Why Spanish health workers won't be coming back to plug vital gaps in the NHS

Britain will continue trying to recruit the health workers it needs from abroad, but getting back those its lost to the EU is unlikely - as ITV News Europe Editor James Mates reports

Thousands of Spanish health workers say they have no plans to return to the UK to plug vital gaps in the NHS – with Brexit being cited as a recurring reason.

Several hospitals have declared critical incidents in recent weeks as services reach a point of crisis, with one of the main factors being staff shortages.

In December last year, NHS Digital reported vacancies across England had risen to a new record high of more than 133,000 full-time equivalent posts unfilled.

In March 2021, this figure stood at 76,082.

Back in 2017, just after the Brexit vote, there were 7,500 Spanish health workers in Britain. Now the number is half that and falling.

One recurring theme is Brexit, as nurse Pedro Redondo Garcia – who was among the 7,500 – explained.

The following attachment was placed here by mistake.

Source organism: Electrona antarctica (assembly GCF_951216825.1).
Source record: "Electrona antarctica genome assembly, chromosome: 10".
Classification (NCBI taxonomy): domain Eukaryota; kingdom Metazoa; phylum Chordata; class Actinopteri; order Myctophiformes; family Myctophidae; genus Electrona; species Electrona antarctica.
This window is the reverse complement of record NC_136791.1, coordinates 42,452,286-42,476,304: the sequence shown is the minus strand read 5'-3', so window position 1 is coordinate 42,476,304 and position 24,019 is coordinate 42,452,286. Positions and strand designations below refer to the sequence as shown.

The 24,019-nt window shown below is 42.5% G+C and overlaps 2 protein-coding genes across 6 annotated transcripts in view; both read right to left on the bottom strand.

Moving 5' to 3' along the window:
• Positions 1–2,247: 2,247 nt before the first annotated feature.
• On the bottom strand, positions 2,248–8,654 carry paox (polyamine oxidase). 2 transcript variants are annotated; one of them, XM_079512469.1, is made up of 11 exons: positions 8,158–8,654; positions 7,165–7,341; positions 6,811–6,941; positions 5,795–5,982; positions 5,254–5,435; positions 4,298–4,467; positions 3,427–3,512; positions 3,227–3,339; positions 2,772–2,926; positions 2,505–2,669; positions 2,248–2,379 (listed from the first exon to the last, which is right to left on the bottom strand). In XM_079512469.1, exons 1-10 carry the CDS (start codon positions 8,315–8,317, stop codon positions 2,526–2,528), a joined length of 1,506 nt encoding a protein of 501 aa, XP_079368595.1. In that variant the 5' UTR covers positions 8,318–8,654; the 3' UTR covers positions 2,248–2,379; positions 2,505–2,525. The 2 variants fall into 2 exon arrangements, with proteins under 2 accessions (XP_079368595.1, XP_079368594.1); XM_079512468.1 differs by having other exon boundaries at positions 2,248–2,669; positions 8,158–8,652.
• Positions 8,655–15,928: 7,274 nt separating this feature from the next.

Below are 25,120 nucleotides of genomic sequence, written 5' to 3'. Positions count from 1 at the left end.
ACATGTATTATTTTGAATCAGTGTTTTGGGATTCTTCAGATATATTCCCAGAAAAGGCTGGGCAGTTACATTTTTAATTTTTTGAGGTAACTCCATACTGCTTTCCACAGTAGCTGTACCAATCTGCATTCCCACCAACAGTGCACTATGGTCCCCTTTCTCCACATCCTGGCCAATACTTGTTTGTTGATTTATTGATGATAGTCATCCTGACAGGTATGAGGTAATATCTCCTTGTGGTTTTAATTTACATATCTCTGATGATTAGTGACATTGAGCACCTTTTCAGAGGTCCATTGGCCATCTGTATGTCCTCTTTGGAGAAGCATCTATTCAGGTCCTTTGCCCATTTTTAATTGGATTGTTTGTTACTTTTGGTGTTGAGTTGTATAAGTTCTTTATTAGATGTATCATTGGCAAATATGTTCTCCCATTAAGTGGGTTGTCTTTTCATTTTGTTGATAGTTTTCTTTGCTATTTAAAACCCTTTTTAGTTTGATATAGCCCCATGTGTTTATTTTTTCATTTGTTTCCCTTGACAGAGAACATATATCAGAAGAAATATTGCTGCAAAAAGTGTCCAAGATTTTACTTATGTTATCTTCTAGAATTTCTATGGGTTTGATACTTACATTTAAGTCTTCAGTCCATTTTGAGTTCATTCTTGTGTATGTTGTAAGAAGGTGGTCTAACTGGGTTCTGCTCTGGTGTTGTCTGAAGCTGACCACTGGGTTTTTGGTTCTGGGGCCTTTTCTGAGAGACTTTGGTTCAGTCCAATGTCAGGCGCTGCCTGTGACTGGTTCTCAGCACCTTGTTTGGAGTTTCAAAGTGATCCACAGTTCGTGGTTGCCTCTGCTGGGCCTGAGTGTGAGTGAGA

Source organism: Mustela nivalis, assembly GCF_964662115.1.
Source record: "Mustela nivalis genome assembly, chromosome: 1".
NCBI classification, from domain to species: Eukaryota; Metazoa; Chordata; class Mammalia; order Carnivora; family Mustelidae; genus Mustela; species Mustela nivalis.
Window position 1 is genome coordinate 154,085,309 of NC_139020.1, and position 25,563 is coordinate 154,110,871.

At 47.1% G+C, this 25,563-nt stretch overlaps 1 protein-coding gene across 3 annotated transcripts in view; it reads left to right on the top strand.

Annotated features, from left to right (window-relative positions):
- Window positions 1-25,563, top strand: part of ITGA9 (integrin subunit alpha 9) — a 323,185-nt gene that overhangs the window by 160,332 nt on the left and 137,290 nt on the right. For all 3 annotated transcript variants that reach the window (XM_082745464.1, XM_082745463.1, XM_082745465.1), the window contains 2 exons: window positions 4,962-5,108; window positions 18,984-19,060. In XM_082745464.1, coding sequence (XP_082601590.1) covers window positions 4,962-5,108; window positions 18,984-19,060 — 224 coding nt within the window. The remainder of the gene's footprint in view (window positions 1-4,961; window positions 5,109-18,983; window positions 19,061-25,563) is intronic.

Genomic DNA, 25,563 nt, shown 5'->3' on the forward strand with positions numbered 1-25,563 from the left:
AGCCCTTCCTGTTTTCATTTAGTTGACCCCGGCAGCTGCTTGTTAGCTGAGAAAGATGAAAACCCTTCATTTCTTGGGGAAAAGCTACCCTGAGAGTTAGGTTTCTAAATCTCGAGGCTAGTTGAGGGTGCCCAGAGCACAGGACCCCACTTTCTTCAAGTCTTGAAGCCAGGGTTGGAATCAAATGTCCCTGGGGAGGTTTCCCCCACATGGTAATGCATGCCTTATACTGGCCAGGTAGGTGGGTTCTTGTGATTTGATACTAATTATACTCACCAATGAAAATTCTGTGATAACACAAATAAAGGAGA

“When all this Brexit problem came up... I always felt loved and needed, it made me think that I needed a change because I didn’t know what was going to happen,” he said.

“My closest people, they all left,” he added, when asked how many Europeans he worked with are still in the UK.

It is unlikely many Spanish nurses will be returning to the NHS.

More than 4,000 European doctors have opted not to work in the NHS following the Brexit vote in 2016, according to analysis from the Nuffield Trust health think tank.

The pre-Brexit number of doctor specialists working in the NHS in 2021 was forecast to be 41,321.

However the research, which was conducted on behalf of The Guardian in November last year, shows the actual figure for 2021 to be 37,035 – more than 4,000 fewer than the pre-EU referendum projections.

The Nuffield Trust says that while the effect is “subtle”, it is “inarguable” that registration of doctors from the EU and the four European Free Trade Association (EFTA) members (Norway, Iceland, Switzerland and Lichtenstein) “was slower in the years after 2016 than the years before”.

John Pinto says he doesn't recommend going to the UK.

In Spain, they still recommend their staff gain vital experience abroad – just not in the UK.

John Pinto is one of those who left his role at Bristol Royal Infirmary in 2020. Now in Malaga, he says he wouldn’t move back to Britain.

“I recommend to my student nurses to go abroad but not to the UK,” he said.

“[I recommend] probably another European country like Netherlands or Germany.”

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